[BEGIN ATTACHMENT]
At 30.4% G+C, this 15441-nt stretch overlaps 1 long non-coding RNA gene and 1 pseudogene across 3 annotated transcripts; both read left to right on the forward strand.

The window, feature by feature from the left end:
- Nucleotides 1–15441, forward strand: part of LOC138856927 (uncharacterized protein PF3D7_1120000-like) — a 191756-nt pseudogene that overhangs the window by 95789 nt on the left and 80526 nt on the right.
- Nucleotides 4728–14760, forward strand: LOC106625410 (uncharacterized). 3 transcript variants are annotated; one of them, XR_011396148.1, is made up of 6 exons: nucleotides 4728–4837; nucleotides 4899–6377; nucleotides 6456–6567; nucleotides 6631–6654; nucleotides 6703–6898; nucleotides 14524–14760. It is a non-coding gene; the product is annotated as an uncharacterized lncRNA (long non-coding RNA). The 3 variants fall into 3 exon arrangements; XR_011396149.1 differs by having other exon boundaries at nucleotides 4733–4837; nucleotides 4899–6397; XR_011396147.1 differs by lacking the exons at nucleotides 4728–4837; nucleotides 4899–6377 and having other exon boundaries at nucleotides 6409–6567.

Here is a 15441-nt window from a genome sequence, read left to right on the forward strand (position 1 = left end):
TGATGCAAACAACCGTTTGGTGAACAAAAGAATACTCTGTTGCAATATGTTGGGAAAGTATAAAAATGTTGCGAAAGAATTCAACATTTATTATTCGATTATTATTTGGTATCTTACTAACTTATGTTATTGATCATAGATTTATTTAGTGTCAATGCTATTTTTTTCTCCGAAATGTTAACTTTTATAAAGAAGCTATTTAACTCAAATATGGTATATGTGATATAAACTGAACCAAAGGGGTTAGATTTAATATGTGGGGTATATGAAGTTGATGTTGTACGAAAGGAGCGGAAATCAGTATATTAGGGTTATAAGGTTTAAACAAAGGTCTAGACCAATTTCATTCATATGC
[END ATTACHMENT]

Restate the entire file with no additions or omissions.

At 30.4% G+C, this 15441-nt stretch overlaps 1 long non-coding RNA gene and 1 pseudogene across 3 annotated transcripts; both read left to right on the forward strand.

The window, feature by feature from the left end:
- Nucleotides 1–15441, forward strand: part of LOC138856927 (uncharacterized protein PF3D7_1120000-like) — a 191756-nt pseudogene that overhangs the window by 95789 nt on the left and 80526 nt on the right.
- Nucleotides 4728–14760, forward strand: LOC106625410 (uncharacterized). 3 transcript variants are annotated; one of them, XR_011396148.1, is made up of 6 exons: nucleotides 4728–4837; nucleotides 4899–6377; nucleotides 6456–6567; nucleotides 6631–6654; nucleotides 6703–6898; nucleotides 14524–14760. It is a non-coding gene; the product is annotated as an uncharacterized lncRNA (long non-coding RNA). The 3 variants fall into 3 exon arrangements; XR_011396149.1 differs by having other exon boundaries at nucleotides 4733–4837; nucleotides 4899–6397; XR_011396147.1 differs by lacking the exons at nucleotides 4728–4837; nucleotides 4899–6377 and having other exon boundaries at nucleotides 6409–6567.

Here is a 15441-nt window from a genome sequence, read left to right on the forward strand (position 1 = left end):
TGATGCAAACAACCGTTTGGTGAACAAAAGAATACTCTGTTGCAATATGTTGGGAAAGTATAAAAATGTTGCGAAAGAATTCAACATTTATTATTCGATTATTATTTGGTATCTTACTAACTTATGTTATTGATCATAGATTTATTTAGTGTCAATGCTATTTTTTTCTCCGAAATGTTAACTTTTATAAAGAAGCTATTTAACTCAAATATGGTATATGTGATATAAACTGAACCAAAGGGGTTAGATTTAATATGTGGGGTATATGAAGTTGATGTTGTACGAAAGGAGCGGAAATCAGTATATTAGGGTTATAAGGTTTAAACAAAGGTCTAGACCAATTTCATTCATATGC